Henry David Thoreau

On this date in 1817, Henry David Thoreau was born in Massachusetts. He graduated from Harvard University in 1837, taught briefly, then turned to writing and lecturing. Becoming a Transcendentalist and good friend of Emerson, Thoreau lived the life of simplicity he advocated in his writings. His two-year experience in a hut in Walden, on land owned by Emerson, resulted in the classic, Walden: Life in the Woods (1854). During his sojourn there, Thoreau refused to pay a poll tax in protest of slavery and the Mexican war, for which he was jailed overnight. His activist convictions were expressed in the groundbreaking On the Duty of Civil Disobedience (1849). Thoreau liked to quote Ennius: "I say there are gods, but they care not what men do." In a diary he noted his disapproval of attempts to convert the Algonquins "from their own superstitions to new ones." In a journal he noted drily that it is appropriate for a church to be the ugliest building in a village, "because it is the one in which human nature stoops to the lowest and is the most disgraced." (Cited by James A. Haught in 2000 Years of Disbelief.) When Parker Pillsbury sought to talk about religion with Thoreau as he was dying from tuberculosis, Thoreau replied: "One world at a time." D. 1862.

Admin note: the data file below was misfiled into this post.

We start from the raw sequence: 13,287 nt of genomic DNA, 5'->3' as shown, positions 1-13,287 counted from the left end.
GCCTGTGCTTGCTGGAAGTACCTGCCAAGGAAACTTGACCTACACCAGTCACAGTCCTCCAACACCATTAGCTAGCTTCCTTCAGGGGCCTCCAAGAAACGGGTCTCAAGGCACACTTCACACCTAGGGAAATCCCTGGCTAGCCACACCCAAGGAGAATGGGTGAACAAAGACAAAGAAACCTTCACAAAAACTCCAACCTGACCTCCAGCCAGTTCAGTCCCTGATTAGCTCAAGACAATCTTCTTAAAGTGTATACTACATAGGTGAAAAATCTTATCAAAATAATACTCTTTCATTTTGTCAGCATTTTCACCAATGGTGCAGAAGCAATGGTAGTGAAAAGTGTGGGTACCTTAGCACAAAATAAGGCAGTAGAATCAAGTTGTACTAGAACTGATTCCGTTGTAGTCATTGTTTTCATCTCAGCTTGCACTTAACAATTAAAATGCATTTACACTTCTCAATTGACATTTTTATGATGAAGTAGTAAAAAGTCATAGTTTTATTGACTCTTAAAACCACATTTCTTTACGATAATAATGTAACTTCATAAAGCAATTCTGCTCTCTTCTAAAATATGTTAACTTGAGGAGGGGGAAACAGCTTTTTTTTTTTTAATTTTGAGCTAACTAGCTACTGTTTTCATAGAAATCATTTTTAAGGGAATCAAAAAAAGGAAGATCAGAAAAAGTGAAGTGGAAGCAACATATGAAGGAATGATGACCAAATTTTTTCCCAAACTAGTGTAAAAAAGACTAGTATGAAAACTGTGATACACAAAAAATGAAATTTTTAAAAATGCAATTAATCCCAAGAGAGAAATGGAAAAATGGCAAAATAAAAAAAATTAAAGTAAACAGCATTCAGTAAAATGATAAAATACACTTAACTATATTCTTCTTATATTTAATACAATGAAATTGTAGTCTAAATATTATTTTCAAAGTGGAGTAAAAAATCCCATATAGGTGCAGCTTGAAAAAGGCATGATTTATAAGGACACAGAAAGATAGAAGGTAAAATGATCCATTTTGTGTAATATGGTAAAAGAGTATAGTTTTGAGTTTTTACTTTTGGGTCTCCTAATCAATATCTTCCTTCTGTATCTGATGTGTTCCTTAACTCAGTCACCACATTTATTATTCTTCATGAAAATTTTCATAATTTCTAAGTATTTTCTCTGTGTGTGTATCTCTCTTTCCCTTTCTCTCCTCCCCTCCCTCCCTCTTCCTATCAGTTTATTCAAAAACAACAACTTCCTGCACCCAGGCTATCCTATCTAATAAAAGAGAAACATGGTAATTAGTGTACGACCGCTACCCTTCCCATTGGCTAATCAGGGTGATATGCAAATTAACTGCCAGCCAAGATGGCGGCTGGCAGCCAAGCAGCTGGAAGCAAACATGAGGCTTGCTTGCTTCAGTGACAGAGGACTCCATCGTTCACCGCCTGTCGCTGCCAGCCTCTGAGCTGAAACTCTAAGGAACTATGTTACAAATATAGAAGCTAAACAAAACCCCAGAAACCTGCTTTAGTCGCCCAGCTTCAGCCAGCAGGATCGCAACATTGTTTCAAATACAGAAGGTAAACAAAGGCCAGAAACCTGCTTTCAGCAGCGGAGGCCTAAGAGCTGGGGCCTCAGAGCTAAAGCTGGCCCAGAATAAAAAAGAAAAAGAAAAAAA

“Your church is a baby-house made of blocks.”

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—Henry David Thoreau, On the Duty of Civil Disobedience,1849

Compiled by Annie Laurie Gaylor

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